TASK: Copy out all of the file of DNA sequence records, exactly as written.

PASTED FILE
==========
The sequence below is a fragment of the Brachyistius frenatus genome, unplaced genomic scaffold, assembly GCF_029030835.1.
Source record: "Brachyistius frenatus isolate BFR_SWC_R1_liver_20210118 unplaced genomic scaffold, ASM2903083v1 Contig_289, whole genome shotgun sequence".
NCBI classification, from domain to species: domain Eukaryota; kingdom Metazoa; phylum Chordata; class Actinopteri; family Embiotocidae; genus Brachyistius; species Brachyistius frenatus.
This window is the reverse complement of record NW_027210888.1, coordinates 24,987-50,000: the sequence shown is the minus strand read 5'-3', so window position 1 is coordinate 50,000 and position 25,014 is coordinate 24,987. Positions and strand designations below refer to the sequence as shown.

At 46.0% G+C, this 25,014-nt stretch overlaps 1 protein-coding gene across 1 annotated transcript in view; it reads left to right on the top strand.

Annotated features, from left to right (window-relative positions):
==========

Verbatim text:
The sequence below is a fragment of the Brachyistius frenatus genome, unplaced genomic scaffold, assembly GCF_029030835.1.
Source record: "Brachyistius frenatus isolate BFR_SWC_R1_liver_20210118 unplaced genomic scaffold, ASM2903083v1 Contig_289, whole genome shotgun sequence".
NCBI classification, from domain to species: domain Eukaryota; kingdom Metazoa; phylum Chordata; class Actinopteri; family Embiotocidae; genus Brachyistius; species Brachyistius frenatus.
This window is the reverse complement of record NW_027210888.1, coordinates 24,987-50,000: the sequence shown is the minus strand read 5'-3', so window position 1 is coordinate 50,000 and position 25,014 is coordinate 24,987. Positions and strand designations below refer to the sequence as shown.

At 46.0% G+C, this 25,014-nt stretch overlaps 1 protein-coding gene across 1 annotated transcript in view; it reads left to right on the top strand.

Annotated features, from left to right (window-relative positions):